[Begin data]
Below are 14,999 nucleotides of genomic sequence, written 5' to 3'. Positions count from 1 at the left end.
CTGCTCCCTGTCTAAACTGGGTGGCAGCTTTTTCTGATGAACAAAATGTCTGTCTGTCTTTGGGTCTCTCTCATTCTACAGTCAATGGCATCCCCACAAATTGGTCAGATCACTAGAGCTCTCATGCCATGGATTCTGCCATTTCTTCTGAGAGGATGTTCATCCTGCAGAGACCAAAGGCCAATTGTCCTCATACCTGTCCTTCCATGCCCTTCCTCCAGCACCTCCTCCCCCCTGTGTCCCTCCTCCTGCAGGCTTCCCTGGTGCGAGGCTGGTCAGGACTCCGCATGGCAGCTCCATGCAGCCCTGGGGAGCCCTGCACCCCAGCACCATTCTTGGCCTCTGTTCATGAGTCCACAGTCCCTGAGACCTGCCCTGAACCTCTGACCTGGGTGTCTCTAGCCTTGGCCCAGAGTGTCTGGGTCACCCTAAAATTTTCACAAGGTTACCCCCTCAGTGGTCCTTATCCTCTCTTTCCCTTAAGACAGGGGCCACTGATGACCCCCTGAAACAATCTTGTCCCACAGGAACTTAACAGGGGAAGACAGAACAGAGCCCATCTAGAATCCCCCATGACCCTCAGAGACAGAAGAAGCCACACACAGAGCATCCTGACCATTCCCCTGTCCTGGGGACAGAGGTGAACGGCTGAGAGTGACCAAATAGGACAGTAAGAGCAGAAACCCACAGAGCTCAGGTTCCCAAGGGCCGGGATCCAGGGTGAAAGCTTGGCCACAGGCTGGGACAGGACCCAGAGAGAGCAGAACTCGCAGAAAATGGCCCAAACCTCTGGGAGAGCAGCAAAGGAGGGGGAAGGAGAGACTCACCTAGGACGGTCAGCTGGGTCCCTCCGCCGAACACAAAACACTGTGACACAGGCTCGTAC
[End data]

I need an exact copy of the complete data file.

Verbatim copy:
Below are 14,999 nucleotides of genomic sequence, written 5' to 3'. Positions count from 1 at the left end.
CTGCTCCCTGTCTAAACTGGGTGGCAGCTTTTTCTGATGAACAAAATGTCTGTCTGTCTTTGGGTCTCTCTCATTCTACAGTCAATGGCATCCCCACAAATTGGTCAGATCACTAGAGCTCTCATGCCATGGATTCTGCCATTTCTTCTGAGAGGATGTTCATCCTGCAGAGACCAAAGGCCAATTGTCCTCATACCTGTCCTTCCATGCCCTTCCTCCAGCACCTCCTCCCCCCTGTGTCCCTCCTCCTGCAGGCTTCCCTGGTGCGAGGCTGGTCAGGACTCCGCATGGCAGCTCCATGCAGCCCTGGGGAGCCCTGCACCCCAGCACCATTCTTGGCCTCTGTTCATGAGTCCACAGTCCCTGAGACCTGCCCTGAACCTCTGACCTGGGTGTCTCTAGCCTTGGCCCAGAGTGTCTGGGTCACCCTAAAATTTTCACAAGGTTACCCCCTCAGTGGTCCTTATCCTCTCTTTCCCTTAAGACAGGGGCCACTGATGACCCCCTGAAACAATCTTGTCCCACAGGAACTTAACAGGGGAAGACAGAACAGAGCCCATCTAGAATCCCCCATGACCCTCAGAGACAGAAGAAGCCACACACAGAGCATCCTGACCATTCCCCTGTCCTGGGGACAGAGGTGAACGGCTGAGAGTGACCAAATAGGACAGTAAGAGCAGAAACCCACAGAGCTCAGGTTCCCAAGGGCCGGGATCCAGGGTGAAAGCTTGGCCACAGGCTGGGACAGGACCCAGAGAGAGCAGAACTCGCAGAAAATGGCCCAAACCTCTGGGAGAGCAGCAAAGGAGGGGGAAGGAGAGACTCACCTAGGACGGTCAGCTGGGTCCCTCCGCCGAACACAAAACACTGTGACACAGGCTCGTAC